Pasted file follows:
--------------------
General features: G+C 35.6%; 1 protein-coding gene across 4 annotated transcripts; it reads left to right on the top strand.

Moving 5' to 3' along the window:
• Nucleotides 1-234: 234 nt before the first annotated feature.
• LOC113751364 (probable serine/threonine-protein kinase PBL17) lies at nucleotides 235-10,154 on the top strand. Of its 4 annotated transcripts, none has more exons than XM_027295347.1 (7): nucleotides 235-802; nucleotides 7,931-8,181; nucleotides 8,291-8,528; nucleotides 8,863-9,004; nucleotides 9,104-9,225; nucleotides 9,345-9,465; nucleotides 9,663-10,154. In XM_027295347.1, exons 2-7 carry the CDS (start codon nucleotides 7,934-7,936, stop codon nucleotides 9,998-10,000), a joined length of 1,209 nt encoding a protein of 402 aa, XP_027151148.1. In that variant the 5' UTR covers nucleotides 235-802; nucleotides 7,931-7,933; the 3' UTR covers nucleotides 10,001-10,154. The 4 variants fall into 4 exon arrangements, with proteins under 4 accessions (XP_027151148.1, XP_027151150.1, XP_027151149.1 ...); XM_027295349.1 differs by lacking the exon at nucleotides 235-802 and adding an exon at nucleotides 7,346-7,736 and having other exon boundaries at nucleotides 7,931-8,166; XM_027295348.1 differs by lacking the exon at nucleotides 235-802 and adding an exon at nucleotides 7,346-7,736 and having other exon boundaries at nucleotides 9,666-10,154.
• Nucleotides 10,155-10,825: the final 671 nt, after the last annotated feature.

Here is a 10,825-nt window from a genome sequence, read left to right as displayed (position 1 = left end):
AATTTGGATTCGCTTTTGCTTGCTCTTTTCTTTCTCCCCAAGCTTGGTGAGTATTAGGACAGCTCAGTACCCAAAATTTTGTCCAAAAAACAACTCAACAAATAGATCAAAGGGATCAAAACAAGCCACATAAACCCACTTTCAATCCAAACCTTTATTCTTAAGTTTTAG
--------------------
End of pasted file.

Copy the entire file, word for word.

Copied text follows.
General features: G+C 35.6%; 1 protein-coding gene across 4 annotated transcripts; it reads left to right on the top strand.

Moving 5' to 3' along the window:
• Nucleotides 1-234: 234 nt before the first annotated feature.
• LOC113751364 (probable serine/threonine-protein kinase PBL17) lies at nucleotides 235-10,154 on the top strand. Of its 4 annotated transcripts, none has more exons than XM_027295347.1 (7): nucleotides 235-802; nucleotides 7,931-8,181; nucleotides 8,291-8,528; nucleotides 8,863-9,004; nucleotides 9,104-9,225; nucleotides 9,345-9,465; nucleotides 9,663-10,154. In XM_027295347.1, exons 2-7 carry the CDS (start codon nucleotides 7,934-7,936, stop codon nucleotides 9,998-10,000), a joined length of 1,209 nt encoding a protein of 402 aa, XP_027151148.1. In that variant the 5' UTR covers nucleotides 235-802; nucleotides 7,931-7,933; the 3' UTR covers nucleotides 10,001-10,154. The 4 variants fall into 4 exon arrangements, with proteins under 4 accessions (XP_027151148.1, XP_027151150.1, XP_027151149.1 ...); XM_027295349.1 differs by lacking the exon at nucleotides 235-802 and adding an exon at nucleotides 7,346-7,736 and having other exon boundaries at nucleotides 7,931-8,166; XM_027295348.1 differs by lacking the exon at nucleotides 235-802 and adding an exon at nucleotides 7,346-7,736 and having other exon boundaries at nucleotides 9,666-10,154.
• Nucleotides 10,155-10,825: the final 671 nt, after the last annotated feature.

Here is a 10,825-nt window from a genome sequence, read left to right as displayed (position 1 = left end):
AATTTGGATTCGCTTTTGCTTGCTCTTTTCTTTCTCCCCAAGCTTGGTGAGTATTAGGACAGCTCAGTACCCAAAATTTTGTCCAAAAAACAACTCAACAAATAGATCAAAGGGATCAAAACAAGCCACATAAACCCACTTTCAATCCAAACCTTTATTCTTAAGTTTTAG